For his first solo show in London for more than a decade, internationally acclaimed artist Roman Ondak presents an exhibition lasting one hundred days that brings together a new body of work exploring ideas around the passage of time and the intertwining of present and past.
Symbolising a period of one hundred years, on each day of the show a pre-sawn disk is separated from the trunk of an oak tree to reveal the delineation in ink of one of its age-defining rings and a key historical event which occurred in that year which has been stamped onto the wood in ink. The artist’s inevitably subjective selection of events to highlight exposes the impossibility of an objective, unbiased history, as well as the impact of the teaching on our understanding and interpretation of the past.
Gradually evolving over the course of the show as the oak tree is incrementally transferred from floor to wall, this central sculpture creates a notional calendar, setting the tone for other works in which the historic collides with the contemporary. High up on the gallery walls, illustrations from pages of Teaching the Language, a 1960s children’s text book issuing instructions on social codes of behaviour which Ondak found in a second-hand bookshop, are reproduced on a huge scale. They create a backdrop for scores of 12-18 year old adolescents living locally to the South London Gallery to daub them with comments and drawings, given free reign to express whatever they choose to in the public arena of the gallery space. Another work is comprised of four salvaged blackboards from Ondak’s native Slovakia, injecting a hint of autobiographical content into the show, but primarily embodying the passing down of knowledge from one generation to the next. Inserted into each of the boards is the bowl of a ladle, positioned in sequence to symbolise four phases of the moon in a further reference to the passage of time.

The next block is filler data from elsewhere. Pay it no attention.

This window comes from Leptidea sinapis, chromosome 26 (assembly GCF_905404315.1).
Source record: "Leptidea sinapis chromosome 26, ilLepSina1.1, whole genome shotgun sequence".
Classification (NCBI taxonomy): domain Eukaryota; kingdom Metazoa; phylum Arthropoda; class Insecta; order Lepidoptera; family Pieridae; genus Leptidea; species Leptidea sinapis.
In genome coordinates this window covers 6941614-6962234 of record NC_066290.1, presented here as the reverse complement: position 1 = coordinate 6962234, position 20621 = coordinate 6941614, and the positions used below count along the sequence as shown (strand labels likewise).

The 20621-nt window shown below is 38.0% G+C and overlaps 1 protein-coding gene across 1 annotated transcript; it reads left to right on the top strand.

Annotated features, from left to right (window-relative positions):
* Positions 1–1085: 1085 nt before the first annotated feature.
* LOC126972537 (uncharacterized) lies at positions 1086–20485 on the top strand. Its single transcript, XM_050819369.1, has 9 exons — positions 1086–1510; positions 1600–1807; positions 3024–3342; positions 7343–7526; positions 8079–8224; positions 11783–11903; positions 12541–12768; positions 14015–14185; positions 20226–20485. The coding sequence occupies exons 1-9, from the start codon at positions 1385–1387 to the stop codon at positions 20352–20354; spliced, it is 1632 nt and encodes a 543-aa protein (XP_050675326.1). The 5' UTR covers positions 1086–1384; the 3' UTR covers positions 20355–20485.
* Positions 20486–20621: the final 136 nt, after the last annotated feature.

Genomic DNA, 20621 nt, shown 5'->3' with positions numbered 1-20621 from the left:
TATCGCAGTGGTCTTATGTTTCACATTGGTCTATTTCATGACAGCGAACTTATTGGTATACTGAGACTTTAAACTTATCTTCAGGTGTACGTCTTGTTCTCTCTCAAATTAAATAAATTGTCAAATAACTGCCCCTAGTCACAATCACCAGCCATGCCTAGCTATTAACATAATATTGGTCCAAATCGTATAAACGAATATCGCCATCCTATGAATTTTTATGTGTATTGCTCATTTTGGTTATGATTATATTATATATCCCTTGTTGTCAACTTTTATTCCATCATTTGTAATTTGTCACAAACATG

The exhibition title, The Source of Art is in the Life of a People, is taken from the inscription on the South London Gallery’s original nineteenth century marquetry floor designed by Walter Crane. Usually hidden from public view, Ondak has uncovered the floor to reveal it to the public for the first time in many years, harnessing the coincidence of past and present which characterises all the works within it.
Roman Ondak lives and works in Bratislava and is a leading conceptual artist whose work explores patterns of behaviour and alternative social and political possibilities, often born of observations of post-communist society in his native Slovakia.
Exhibition supported by the Henry Moore Foundation and kurimanzutto.